With a name like Rayce Kidd, you gotta be cool right?? Kidd spends most of his time at big money bracket races racing whatever he can get his hands on. This season will be his 13th season racing.
If you’ve got a name like Rayce Kidd, it’s a rule that you just have to be a drag racer!
Kidd grew up watching his dad race and helping him in the race shop and engine shop all he could. He knew at a very young age that he wanted to drive a race car. He started racing juniors in 2007 then moved into big cars two days after his 16th birthday.
In 2013, they hit the road and started traveling to race more which is where they stand now. Rayce spends most of his time at big money bracket races with some local racing here and there.
Learn more about Rayce Kidd with the following Q&A.
DragChamp Racer Spotlight with Rayce Kidd
How long have you been racing?
The 2020 season will be my 13th season.
How did you get introduced to the sport?
My father, Mark Kidd, began racing in 1981, my sister and I grew up at the racetrack watching him race and helping him in the race shop and engine shop all we could, I knew at a very young age that I wanted to drive a race car.
Which class or classes do you compete in? Where do you normally race?
I’m bad off the top, but I’m really bad off the bottom, and don’t have time to make time runs at NHRA races, so anymore I pretty much bracket race off the top. I find myself in a dragster more often than not, but I drive door cars every chance I get. My local track is Firebird Raceway in Boise, Idaho, but the last few years my father and I have been focused on big money bracket racing, so we’re on the road most of the season.
My sister, Marissa, and I started racing Jr’s in 2007 when I was 11 years old. My dad had two rules: flicker the stage bulb and never dial something you can’t run. We had a lot of success in Jr’s but never left Boise, my dad just wanted us to get as many looks at the tree and finish line as possible before getting in big cars.
In the Spring of 2012, two days after my 16th birthday, I licensed in one of Delbert Marcum’s dragsters. We just raced in Boise that first season to get my sister and I seat time. I somehow slopped my way to the Super Pro track championship that first year, and then in 2013 we hit the road and have been racing all the big money bracket races we can ever since.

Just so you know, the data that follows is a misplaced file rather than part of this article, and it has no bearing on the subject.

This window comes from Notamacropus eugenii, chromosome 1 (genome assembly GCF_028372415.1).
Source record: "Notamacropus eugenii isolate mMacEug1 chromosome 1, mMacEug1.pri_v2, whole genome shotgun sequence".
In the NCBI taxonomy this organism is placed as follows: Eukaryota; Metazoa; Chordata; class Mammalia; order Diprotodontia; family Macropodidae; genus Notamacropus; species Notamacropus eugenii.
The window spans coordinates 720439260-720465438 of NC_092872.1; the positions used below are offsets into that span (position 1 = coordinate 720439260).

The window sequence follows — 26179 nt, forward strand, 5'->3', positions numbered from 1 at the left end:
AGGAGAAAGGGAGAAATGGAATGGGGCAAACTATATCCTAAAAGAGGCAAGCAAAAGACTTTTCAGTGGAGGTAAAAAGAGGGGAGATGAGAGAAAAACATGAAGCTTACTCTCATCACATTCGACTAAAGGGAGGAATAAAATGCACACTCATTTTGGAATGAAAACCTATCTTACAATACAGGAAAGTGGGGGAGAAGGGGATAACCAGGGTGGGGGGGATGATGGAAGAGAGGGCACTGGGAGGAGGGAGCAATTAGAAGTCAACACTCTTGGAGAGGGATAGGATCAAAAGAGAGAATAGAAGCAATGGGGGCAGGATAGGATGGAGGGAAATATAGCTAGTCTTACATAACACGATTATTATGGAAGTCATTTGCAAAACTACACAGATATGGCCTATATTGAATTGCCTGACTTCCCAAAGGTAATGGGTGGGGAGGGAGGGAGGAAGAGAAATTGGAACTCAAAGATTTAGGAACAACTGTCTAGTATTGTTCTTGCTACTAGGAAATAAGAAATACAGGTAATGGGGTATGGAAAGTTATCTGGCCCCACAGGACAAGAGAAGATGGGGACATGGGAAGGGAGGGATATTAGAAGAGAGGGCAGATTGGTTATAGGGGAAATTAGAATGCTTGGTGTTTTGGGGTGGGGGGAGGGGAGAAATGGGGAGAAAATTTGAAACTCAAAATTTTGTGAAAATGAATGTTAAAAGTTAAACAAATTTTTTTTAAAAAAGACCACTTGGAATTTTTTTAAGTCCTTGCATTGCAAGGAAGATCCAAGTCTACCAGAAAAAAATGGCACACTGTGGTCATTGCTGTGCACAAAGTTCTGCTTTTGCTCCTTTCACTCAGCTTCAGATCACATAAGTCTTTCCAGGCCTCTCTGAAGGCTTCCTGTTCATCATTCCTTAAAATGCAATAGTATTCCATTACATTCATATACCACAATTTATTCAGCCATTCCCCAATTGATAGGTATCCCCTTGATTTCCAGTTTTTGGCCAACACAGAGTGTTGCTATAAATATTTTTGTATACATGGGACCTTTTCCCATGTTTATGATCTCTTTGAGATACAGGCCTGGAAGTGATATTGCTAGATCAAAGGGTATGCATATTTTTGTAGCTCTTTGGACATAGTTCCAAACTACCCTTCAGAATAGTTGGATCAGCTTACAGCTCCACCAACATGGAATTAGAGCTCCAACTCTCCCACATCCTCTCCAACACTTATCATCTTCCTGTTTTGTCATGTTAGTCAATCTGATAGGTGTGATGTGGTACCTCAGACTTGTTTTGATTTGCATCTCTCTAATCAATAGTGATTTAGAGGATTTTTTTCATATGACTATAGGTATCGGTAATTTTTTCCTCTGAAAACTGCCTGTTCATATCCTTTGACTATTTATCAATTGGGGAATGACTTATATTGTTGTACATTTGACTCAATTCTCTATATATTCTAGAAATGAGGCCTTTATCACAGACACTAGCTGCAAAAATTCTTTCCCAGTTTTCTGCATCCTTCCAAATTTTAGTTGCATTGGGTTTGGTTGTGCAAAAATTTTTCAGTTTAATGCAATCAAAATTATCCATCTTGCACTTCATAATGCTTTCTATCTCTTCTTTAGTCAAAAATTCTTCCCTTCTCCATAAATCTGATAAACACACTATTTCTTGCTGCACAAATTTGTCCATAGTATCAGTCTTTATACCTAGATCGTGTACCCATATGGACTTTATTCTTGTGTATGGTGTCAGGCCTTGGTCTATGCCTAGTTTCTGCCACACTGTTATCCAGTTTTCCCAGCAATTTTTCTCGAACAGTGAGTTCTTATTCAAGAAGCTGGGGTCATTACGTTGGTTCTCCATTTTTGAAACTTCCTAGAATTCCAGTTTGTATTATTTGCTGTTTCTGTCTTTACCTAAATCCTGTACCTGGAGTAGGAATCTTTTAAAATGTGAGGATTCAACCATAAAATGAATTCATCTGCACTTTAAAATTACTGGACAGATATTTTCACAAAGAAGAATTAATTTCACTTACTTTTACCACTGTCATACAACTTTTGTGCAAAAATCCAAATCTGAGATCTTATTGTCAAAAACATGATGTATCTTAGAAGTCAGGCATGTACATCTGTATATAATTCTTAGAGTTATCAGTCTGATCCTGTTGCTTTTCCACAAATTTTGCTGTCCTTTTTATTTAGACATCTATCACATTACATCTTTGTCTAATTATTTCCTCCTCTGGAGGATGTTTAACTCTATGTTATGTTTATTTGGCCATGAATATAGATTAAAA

Tell us about your current race car.
My father owns all the race cars, currently he has two dragsters, a 2004 Undercover and a 2007 TNT, a 67 nova, and a 95 s-10. Between myself, my father, and my sister, we share driving duties. I’ve spent most of my time in the 2007 TNT, but my favorite car is the 67 Nova. My father bought it turn-key in the fall of 2018 and immediately took it to Vegas and won a night of the Thanksgiving Bracket Nationals off the bottom… so we took it home and gutted it, completely re-wired and plumbed it, had Shawn Hart paint it, and set it up to quadruple enter in August if we want to.
Two batteries, the biggest alternator you can buy and an even bigger radiator. It’s an 8.50 cert back-half car: wishbone 4-link, mustang II front, real doors and glass all around, 410” conventional headed small block, glide, and 9” in the back. It goes 6.10s @ 111 and will do real nice wheelies.
Please list your major racing accomplishments.
I’m washed up now, but when I did win, I won a Jr. dragster track championship at Firebird in Boise in 2008, a Super Pro track championship at Firebird in 2012, a Top Dragster track championship at RMR in Salt Lake in 2016, and a $20k win at the Vegas fling in 2017.
What’s on your bucket list, future goals, what do you hope to achieve?
I like to joke about NHRA so I shouldn’t admit this, but if I had the time and means to do so, I’d love to chase a world championship, preferably in Super Comp or Stock, but I’d race anything if I had the opportunity. My dad spent most of his early career super class racing, chasing NHRA points, so I appreciate the history and prestige of it. It would definitely be cool to hoist a wally or two at a national event and be in the hunt for a world championship.
For now, I just want to get my name on as many big checks as possible, the competition in the big money scene is at such a high-level right now, winning any big money bracket race is an impressive achievement no matter what level the driver.
What is your favorite race car, and why?
Dave Connolly’s Nova Wagon. Doesn’t get much cooler than four doors, long roofs, and wheelies.
Who has made the biggest impact on your racing success?
Definitely my dad. He has taught me everything I know, both mechanically and as a driver. Even more than teaching me good racing strategy, I really appreciate the time he spent teaching me the mechanical side of racing. He let me turn the wrenches and make a lot of mistakes growing up, I had to learn a few things the hard way, and I definitely cost him some money a few times, but I can carry that knowledge with me to continue to have success racing for the rest of my life. It has made me appreciate and really enjoy the mechanical side of racing. I enjoy building/ wiring/ plumbing race cars almost as much as I enjoy driving them.